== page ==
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dc.contributor.advisorKlavs F. Jensen and Moungi G. Bawendi.en_US
dc.contributor.authorLee, Jinwook, 1966-en_US
dc.contributor.otherMassachusetts Institute of Technology. Dept. of Materials Science and Engineering.en_US
dc.date.accessioned2005-08-24T22:16:35Z
dc.date.available2005-08-24T22:16:35Z
dc.date.copyright2002en_US
dc.date.issued2002en_US
dc.identifier.urihttp://hdl.handle.net/1721.1/8039
dc.descriptionThesis (Ph.D.)--Massachusetts Institute of Technology, Dept. of Materials Science and Engineering, 2002.en_US
dc.descriptionIncludes bibliographical references.en_US
dc.description.abstractThis thesis describes the synthesis and characterization of semiconductor nanocrystal (quantum dot, QD) embedded composite materials and possible device applications of the resulting luminescent materials. Chemically synthesized ZnS overcoated CdSe, (CdSe)ZnS, QDs are incorporated into a polymer host material. The main challenge in the preparation of QD-polymer composites is the prevention of both phase separation and aggregation of the QDs within the polymer host material, while sustaining the original quantum efficiency of the QDs in their growth solution. Possible ways to incorporate QDs into an optically clear polymer matrix are considered. A guideline for a successful QD-polymer composite is discussed for various polymer systems: ligand polymers, ligand monomer and covalent bonding to a polymer matrix, and in-situ polymerization. The best composite system is based on incorporation of QDs into a poly(laurylmethacrylate) matrix during in-situ polymerization in the presence of TOP ligands. The successful incorporation of QDs into a polymer host material demonstrates the ability to form QD-polymer composite light emitting materials. The emission spans nearly the entire region of saturated and mixed colors with narrow emission profiles. The light emission spectra of QD-polymer composites excited by a blue diode light are also simulated by Monte Carlo methods and compared to the measured spectra from actual devices. The synthesis and characterization of QD-microspheres, which can be used as active fluorescent building blocks, are also described.en_US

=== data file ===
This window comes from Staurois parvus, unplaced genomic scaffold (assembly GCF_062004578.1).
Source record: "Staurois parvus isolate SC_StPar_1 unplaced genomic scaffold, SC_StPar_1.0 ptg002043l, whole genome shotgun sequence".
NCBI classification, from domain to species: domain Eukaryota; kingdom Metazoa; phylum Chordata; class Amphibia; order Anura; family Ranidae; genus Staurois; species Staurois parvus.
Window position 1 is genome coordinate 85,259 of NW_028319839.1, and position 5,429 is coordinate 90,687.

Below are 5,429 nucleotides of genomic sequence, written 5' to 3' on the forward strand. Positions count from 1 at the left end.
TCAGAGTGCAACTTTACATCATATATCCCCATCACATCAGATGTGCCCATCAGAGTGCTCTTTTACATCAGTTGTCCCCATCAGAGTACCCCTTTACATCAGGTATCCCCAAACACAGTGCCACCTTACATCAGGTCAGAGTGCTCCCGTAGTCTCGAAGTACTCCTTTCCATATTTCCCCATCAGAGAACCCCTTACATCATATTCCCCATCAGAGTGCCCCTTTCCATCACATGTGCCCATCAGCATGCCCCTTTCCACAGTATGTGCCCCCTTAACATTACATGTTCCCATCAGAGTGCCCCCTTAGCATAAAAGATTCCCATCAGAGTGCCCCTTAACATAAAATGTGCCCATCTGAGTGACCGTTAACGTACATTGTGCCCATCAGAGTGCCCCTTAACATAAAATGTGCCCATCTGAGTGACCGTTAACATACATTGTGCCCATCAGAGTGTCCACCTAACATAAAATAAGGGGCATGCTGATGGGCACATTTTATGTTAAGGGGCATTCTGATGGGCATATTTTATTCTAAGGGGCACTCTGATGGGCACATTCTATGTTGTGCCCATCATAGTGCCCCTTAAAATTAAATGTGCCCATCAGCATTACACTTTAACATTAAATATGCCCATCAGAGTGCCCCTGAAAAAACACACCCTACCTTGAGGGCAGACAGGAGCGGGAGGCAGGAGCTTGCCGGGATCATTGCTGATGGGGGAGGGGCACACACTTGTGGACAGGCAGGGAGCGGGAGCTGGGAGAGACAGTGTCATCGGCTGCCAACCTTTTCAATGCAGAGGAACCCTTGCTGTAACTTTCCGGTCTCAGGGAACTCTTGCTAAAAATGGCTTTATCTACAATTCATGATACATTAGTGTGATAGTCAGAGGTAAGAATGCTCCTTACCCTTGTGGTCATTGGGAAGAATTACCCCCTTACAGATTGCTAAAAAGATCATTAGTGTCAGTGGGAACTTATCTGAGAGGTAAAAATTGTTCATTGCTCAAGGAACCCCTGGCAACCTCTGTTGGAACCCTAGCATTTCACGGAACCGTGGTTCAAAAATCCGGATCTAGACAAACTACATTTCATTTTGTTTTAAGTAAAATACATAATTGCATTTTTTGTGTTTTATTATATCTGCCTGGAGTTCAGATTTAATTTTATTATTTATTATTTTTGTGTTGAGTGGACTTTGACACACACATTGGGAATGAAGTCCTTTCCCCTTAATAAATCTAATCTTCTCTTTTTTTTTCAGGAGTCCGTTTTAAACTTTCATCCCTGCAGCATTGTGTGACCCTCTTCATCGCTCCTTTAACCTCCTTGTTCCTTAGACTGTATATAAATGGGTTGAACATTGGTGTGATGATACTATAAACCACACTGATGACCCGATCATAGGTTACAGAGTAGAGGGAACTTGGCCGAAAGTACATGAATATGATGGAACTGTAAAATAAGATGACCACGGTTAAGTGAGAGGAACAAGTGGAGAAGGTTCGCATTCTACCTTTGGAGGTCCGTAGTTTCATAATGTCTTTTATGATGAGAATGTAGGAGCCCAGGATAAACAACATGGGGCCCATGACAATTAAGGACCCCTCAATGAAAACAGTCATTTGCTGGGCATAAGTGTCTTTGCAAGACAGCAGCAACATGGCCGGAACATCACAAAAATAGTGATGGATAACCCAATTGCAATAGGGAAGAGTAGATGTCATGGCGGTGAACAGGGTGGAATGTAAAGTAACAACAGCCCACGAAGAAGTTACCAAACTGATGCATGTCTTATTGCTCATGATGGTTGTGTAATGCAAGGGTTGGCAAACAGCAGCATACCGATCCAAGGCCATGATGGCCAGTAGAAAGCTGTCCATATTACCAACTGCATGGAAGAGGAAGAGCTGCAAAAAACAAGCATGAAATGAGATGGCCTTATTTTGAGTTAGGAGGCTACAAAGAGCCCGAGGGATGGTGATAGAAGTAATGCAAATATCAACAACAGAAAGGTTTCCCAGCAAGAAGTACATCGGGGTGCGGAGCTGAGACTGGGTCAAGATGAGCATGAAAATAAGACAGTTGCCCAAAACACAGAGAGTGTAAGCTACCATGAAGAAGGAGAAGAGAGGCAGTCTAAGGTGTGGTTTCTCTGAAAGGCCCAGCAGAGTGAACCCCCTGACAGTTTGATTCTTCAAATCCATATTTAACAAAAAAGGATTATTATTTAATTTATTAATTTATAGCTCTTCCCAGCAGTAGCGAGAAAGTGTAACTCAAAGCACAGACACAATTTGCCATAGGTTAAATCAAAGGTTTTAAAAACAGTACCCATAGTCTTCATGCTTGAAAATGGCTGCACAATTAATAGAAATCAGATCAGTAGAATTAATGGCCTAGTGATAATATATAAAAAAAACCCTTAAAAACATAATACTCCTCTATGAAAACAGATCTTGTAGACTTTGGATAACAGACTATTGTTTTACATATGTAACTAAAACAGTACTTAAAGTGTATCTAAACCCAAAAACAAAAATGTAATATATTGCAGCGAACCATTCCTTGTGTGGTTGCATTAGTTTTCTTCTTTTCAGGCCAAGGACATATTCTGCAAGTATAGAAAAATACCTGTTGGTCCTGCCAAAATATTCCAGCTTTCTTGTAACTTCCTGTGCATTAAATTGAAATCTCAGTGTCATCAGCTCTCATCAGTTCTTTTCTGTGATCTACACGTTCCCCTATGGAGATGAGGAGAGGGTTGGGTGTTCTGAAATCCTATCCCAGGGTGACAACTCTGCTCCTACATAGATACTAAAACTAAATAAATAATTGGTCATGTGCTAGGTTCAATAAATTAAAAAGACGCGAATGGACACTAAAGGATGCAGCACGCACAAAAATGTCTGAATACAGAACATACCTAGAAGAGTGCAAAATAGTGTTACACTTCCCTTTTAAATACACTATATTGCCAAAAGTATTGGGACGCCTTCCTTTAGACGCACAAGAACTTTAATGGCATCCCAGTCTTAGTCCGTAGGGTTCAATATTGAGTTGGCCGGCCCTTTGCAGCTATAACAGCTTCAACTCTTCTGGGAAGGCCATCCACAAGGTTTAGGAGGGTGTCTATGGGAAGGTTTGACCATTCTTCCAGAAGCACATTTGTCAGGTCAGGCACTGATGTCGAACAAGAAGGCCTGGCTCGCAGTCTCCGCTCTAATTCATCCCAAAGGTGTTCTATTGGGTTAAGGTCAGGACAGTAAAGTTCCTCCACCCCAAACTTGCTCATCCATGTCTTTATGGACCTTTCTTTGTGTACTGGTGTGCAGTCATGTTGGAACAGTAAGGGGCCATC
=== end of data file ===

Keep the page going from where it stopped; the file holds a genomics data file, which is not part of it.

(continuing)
dc.description.abstract(cont.) In order to enhance the stability and compatibility of QDs in a polymer microsphere, the QDs are treated with polymerizable phosphine ligands, small oligomeric phosphine methacrylate (SOPM), and the following homogeneous solution polymerization is investigated to form monodisperse QD-microspheres. The QD-microspheres can store optical information assigned by embedded QDs in multiple codes. The surface functionalization of these capsules could provide a means for attaching capsules to surfaces and allow capsules to assemble into 3D structures.en_US
dc.description.statementofresponsibilityby Jinwook Lee.en_US
dc.format.extent126 leavesen_US
dc.format.extent9038633 bytes
dc.format.extent9038391 bytes
dc.format.mimetypeapplication/pdf
dc.format.mimetypeapplication/pdf
dc.language.isoengen_US
dc.publisherMassachusetts Institute of Technologyen_US
dc.rightsM.I.T. theses are protected by copyright. They may be viewed from this source for any purpose, but reproduction or distribution in any format is prohibited without written permission. See provided URL for inquiries about permission.en_US
dc.rights.urihttp://dspace.mit.edu/handle/1721.1/7582
dc.subjectMaterials Science and Engineering.en_US
dc.titleSemiconductor nanocrystal composite materials and devicesen_US
dc.typeThesisen_US
dc.description.degreePh.D.en_US
dc.contributor.departmentMassachusetts Institute of Technology. Dept. of Materials Science and Engineering.en_US
dc.identifier.oclc52806476en_US


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